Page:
Applies To: Windows Server 2008
During DNS resolution, DNS messages are sent from DNS clients to DNS servers or between DNS servers. Messages are sent over UDP and DNS servers bind to UDP port 53. When the message length exceeds the default message size for a User Datagram Protocol (UDP) datagram (512 octets), the first response to the message is sent with as much data as the UDP datagram will allow, and then the DNS server sets a flag indicating a truncated response. The message sender can then choose to reissue the request to the DNS server using TCP (over TCP port 53). The benefit of this approach is that it takes advantage of the performance of UDP but also has a backup failover solution for longer queries.
In general, all DNS queries are sent from a high-numbered source port (49152 or above) to destination port 53, and responses are sent from source port 53 to a high-numbered destination port. The following table lists the UDP and TCP ports used for different DNS message types.
|To comply with Internet Assigned Numbers Authority (IANA) recommendations, Microsoft has increased the dynamic client port range for outgoing connections in Windows Vista® and in Windows Server® 2008. The new default start port is 49152, and the default end port is 65535. This is a change from the configuration of earlier versions of Windows that used a default port range of 1025 through 5000.|
|Traffic Type||Source of Transmission||Source Port||Destination of Transmission||Destination Port|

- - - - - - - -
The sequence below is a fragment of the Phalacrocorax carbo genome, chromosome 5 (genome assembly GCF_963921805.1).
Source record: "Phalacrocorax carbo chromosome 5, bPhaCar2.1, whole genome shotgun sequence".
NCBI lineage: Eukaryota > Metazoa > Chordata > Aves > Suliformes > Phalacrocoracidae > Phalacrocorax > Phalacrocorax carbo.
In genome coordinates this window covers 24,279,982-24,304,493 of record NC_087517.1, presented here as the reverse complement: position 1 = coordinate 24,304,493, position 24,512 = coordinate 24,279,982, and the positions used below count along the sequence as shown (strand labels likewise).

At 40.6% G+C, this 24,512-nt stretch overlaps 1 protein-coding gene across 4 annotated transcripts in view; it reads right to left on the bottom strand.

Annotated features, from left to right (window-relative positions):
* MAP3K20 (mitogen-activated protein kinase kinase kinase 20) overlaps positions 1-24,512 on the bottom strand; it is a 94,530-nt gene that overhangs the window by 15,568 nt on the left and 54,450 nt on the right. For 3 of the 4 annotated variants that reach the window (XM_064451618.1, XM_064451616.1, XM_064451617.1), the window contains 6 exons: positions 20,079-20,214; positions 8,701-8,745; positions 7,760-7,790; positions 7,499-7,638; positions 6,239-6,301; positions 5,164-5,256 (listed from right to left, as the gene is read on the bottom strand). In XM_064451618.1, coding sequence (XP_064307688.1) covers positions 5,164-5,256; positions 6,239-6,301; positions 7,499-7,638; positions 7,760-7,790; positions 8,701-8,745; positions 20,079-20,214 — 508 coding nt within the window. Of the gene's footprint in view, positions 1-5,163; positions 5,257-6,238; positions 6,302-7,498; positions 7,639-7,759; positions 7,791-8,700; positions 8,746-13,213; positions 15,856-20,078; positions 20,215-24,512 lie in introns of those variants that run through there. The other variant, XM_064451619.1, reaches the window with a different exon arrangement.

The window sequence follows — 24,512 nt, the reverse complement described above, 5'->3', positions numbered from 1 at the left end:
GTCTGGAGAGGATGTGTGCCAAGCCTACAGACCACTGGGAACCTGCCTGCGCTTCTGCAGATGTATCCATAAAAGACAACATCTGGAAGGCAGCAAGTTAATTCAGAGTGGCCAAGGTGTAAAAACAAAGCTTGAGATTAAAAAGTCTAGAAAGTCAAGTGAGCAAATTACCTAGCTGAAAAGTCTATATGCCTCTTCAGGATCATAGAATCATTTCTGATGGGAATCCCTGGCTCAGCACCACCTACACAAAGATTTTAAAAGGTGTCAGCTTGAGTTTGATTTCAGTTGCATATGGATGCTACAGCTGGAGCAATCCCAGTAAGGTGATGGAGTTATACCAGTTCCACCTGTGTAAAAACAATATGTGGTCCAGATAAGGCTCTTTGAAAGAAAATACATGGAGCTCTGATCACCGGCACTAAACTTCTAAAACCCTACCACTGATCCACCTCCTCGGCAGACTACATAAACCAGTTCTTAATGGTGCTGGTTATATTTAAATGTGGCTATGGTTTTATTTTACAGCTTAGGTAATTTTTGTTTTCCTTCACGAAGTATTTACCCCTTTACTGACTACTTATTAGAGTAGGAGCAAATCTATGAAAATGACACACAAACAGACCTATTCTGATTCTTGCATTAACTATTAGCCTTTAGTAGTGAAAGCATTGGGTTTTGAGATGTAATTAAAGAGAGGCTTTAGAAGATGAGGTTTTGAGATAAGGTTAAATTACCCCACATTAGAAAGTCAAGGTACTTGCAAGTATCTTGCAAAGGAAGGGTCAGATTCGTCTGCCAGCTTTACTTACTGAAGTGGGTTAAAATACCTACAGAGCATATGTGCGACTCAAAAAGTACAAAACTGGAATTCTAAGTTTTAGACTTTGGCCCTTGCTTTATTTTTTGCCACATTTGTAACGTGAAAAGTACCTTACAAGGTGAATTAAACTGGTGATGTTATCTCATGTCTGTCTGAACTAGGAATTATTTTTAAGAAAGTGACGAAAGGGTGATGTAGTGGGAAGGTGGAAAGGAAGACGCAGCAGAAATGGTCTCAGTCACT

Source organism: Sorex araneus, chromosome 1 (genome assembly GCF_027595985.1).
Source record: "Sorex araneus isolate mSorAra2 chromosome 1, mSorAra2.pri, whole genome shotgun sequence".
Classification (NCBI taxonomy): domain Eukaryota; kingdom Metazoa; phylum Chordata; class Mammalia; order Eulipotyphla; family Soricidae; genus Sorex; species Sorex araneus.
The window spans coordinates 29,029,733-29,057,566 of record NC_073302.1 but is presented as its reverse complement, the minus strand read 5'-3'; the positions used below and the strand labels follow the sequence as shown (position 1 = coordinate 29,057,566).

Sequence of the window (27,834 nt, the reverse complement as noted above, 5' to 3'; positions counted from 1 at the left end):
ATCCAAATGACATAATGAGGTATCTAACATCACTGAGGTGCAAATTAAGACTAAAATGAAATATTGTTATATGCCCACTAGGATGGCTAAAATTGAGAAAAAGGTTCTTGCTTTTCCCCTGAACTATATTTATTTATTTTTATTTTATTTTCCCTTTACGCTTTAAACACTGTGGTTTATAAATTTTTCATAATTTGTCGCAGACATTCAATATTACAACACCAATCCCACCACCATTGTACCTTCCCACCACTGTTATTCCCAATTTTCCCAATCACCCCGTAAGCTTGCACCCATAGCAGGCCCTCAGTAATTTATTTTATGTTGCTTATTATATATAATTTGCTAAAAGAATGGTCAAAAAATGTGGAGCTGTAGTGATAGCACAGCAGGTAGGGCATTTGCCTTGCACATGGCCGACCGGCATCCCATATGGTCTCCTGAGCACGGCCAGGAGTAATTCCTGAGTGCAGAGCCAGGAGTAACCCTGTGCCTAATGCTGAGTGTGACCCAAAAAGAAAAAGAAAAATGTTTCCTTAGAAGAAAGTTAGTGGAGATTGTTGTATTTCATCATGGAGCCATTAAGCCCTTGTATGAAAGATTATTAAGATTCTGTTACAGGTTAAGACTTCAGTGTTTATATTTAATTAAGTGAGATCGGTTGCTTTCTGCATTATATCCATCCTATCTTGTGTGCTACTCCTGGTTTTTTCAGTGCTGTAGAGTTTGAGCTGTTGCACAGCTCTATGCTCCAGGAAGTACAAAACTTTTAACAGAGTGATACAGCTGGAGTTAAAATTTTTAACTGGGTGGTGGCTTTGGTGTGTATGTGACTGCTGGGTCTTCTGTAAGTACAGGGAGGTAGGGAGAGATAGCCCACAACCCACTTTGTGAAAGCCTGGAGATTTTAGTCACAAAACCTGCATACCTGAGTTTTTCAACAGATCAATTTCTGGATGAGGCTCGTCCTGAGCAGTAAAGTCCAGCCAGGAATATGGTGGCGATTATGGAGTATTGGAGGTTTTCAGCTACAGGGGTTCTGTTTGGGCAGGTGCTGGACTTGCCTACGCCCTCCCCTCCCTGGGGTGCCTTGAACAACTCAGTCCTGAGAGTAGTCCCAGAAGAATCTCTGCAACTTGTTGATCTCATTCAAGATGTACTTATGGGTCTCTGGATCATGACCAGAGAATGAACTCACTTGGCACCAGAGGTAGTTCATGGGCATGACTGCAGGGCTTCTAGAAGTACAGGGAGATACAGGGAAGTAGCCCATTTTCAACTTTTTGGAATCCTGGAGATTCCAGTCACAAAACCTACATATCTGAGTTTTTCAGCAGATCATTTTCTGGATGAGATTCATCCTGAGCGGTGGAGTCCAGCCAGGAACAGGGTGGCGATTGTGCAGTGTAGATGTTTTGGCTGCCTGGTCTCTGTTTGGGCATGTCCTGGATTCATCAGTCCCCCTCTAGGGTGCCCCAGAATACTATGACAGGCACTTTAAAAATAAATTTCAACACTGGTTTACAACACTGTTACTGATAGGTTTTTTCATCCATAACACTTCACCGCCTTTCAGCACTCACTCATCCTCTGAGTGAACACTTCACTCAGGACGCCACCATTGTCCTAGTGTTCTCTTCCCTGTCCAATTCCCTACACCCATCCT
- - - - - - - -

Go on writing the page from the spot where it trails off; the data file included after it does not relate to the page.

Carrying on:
|Queries from local DNS server||Local DNS server||A random port numbered 49152 or above||Any remote DNS server||53|
|Responses to local DNS server||Any remote DNS server||53||Local DNS server||A random port numbered 49152 or above|
|Queries from remote DNS server||Any remote DNS server||A random port numbered 49152 or above||Local DNS server||53|
|Responses to remote DNS server||Local DNS server||53||Any remote DNS server||A random port numbered 49152 or above|
|The DNS Server service in Windows Server 2008 supports Extension Mechanisms for DNS (EDNS0, as defined in RFC 2671), which allow DNS requestors to advertise the size of their UDP packets and facilitate the transfer of packets larger than 512 bytes. When a DNS server receives a request over UDP, it identifies the requestor’s UDP packet size from the option (OPT) resource record and scales its response to contain as many resource records as are allowed in the maximum UDP packet size specified by the requestor.|
Windows Server 2008 DNS support for EDNS0 is enabled by default. It can be disabled using the registry. Locate the following registry subkey:
Add the entry EnableEDNSProbes to the subkey. Give the entry a DWORD value and set it to 0x0 to disable EDNS0.
Use extreme caution when editing the registry. Modifications to the registry are not validated by the registry editor or by Windows before they are applied, and as a result, incorrect values can be stored. This can result in unrecoverable errors in the system.